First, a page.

Now that marijuana is legal for recreational use in California, San Francisco wants justice for people who were previously arrested on marijuana charges. Brentin Mock of City Lab says San Francisco announced they will clear out or reduce the sentencings for all cannabis-related crime convictions, misdemeanors, and felonies dating back to 1975.

Mock says this will result in thousands of people having their cases reviewed, which could lead to them being released from jail or having their record cleared so they can pursue housing, jobs, and other things that were unavailable because of their record.

Timothy Williams and Thomas Fuller of The New York Times say following the legalization of recreational cannabis in California, the law allowed people with past low-level offenses to pay a costly amount of money in order to petition for expungement. This law does offer people with marijuana charges a chance to expunge their record, but only if they have the money to do so.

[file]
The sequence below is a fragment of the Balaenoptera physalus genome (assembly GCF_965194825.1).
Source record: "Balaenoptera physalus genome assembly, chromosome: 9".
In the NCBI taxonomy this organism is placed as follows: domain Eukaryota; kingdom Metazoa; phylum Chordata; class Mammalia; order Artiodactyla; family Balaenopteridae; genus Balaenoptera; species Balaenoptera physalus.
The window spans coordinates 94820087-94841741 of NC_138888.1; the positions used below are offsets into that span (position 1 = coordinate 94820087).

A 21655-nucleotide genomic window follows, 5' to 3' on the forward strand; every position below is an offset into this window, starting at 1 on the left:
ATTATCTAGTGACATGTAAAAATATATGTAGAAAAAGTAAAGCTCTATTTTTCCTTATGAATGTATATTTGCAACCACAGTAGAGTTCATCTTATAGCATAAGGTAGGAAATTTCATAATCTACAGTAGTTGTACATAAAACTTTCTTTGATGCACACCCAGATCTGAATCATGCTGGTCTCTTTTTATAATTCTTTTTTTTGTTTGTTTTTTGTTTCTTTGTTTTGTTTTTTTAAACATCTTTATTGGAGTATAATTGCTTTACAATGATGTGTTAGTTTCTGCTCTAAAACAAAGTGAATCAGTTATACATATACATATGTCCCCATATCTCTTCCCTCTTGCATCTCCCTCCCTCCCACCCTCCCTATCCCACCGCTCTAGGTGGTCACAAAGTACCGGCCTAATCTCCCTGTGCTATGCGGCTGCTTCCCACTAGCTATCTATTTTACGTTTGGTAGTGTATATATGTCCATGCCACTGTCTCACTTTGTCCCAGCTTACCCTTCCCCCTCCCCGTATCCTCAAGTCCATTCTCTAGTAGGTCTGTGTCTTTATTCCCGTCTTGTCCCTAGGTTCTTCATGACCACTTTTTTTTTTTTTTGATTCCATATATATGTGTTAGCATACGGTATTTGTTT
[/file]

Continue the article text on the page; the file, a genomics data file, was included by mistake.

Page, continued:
San Francisco’s district attorney George Gascón says those convicted in his city will not have to file a petition; instead, his office will be automatically erasing about 3,000 convictions. Along with this, Williams and Fuller say about 4,900 felony marijuana charges will be examined by prosecutors who will determine if the charges should be dropped to misdemeanors.

There is controversy surrounding the topic though, as some people are arguing against expunging criminal records. Williams and Fuller say these people believe if someone violates the law they should live with the consequences, regardless of the legal changes.

Overall, they say there’s a variation in how counties are handling marijuana convictions. For example, they say San Diego is also planning to automatically dismiss misdemeanor convictions and reduce felony convictions, but Fresno County is planning to deal with them on a case-to-case basis.